drdiy

Removing Stuck Screws / Electric Water Heater Problem

In Removing Stuck Screws, Water Heater Problems on November 28, 2012 at 3:02 pm

Q:

I have a couple of screws I’ve been trying to loosen and remove, but to no avail, the only thing I have accomplished is to damage the head of the screw. I had to hacksaw them out. Any tips for next time?

A:

You need to loosen up! If the slot on the screw is too narrow or worn you may be able to widen and reopen it by using a hacksaw.

Since heat makes metal expand, I’ve had a lot of luck by heating the head of the screws head with the tip of a soldering iron. The screw expands and when it cools back down it loosened up enough to work it free. Applying heat and letting it cool down while working the screw each time may have to be repeated a few times.

Another tip, which usually works, is by lightly hammering an old screwdriver in the slot of the stuck screw. Obviously make sure you hit the screwdriver handle square and evenly. The shock may vibrate the screw enough to loosen it.

Always make sure that the screwdriver tip fits the screw slot perfectly. Too big or too small will strip the slot.

Remove all paint or oil from the screw slot. I usually tap the screwdriver into the slot sideways knocking out the paint.

Once clean, if you can move the screw even a little bit, work it back and forth with the screwdriver, you many be able to break it free. You can get extra leverage by using a square shank screwdriver and a wrench. Put the wrench securely onto the shank, and while holding the screwdriver with one hand and on the obstinate screw, turn with the wrench.

Once a screw has been backed out a few turns but the head is starting to disintegrate, you can grip it with lock-joint pliers and unscrew it the rest of the way by turning with the pliers. Of course you’ll ruin the screw but you’ll accomplish what people are always asking you to do and that is to loosen up.

Finally, there is an excellent, inexpensive product called “Screw-Medic” from Myro, Inc. You will find it at hardware stores. It makes stripped, worn and damaged screws work like new. It works on all types of screws. You just put a drop or two of it onto the screw and somehow (don’t ask me how) it dramatically increases torque. “Screw-Medic” prevents the screwdriver from slipping off those damaged, worn and stuck screws.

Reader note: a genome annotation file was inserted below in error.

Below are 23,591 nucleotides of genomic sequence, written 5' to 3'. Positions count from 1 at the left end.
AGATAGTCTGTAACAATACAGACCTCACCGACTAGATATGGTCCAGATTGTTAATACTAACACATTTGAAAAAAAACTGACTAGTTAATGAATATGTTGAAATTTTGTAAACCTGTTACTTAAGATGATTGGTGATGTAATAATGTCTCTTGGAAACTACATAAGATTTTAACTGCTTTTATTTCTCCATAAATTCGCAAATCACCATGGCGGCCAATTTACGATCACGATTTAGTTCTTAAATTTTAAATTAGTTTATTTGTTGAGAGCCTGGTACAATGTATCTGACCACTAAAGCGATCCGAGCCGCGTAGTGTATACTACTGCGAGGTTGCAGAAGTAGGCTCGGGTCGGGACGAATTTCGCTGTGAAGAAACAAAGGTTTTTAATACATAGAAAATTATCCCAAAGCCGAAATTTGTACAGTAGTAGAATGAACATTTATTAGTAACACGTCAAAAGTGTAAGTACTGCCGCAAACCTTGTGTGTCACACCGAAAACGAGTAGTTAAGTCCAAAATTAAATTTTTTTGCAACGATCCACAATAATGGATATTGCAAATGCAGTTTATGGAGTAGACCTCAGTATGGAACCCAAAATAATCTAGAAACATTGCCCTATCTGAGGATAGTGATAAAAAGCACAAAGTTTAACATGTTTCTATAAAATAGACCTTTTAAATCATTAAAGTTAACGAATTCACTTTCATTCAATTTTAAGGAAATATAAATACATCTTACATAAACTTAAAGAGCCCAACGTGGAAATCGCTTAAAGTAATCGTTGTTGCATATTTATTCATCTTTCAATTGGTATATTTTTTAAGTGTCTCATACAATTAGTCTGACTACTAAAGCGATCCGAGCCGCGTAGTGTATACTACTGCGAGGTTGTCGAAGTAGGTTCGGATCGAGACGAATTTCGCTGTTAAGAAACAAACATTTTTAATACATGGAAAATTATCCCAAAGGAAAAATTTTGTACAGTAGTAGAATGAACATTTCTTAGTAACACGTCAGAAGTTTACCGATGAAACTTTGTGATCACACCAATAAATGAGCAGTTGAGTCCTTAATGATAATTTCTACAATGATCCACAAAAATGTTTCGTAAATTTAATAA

Q:

I have an electric water heater but no hot water, what could be the problem? Could it be a blown fuse?

A:

It could very possibly be because of a tripped breaker or blown fuse. It could also be a bad heating element or thermostat. First, if you have no water period, make sure it’s not turned off. Next, check around on the floor under the tank for signs of leaking because that’s always a sign of trouble. Before you get too far into it, look on the data plate and try to determine the age of the tank. If it’s older than ten years, don’t get a sentimental attachment to that hot water tank and don’t spend a lot of money repairing or replacing parts.

If you have an electric heater, check the breaker. If the breaker has tripped, reset it and see whether it trips again. If so, you may have an electrical problem. If the breaker is still open, find out whether there’s no hot water at all or only a limited amount. That’s a sign that the bottom-heating element may be worn out while the top one is still working.

Another quick test you can do is to raise the setting on the thermostat to see whether the heating element comes on. If they don’t, it may mean the thermostat is worn out. Beyond that, it’s best to call a plumber.

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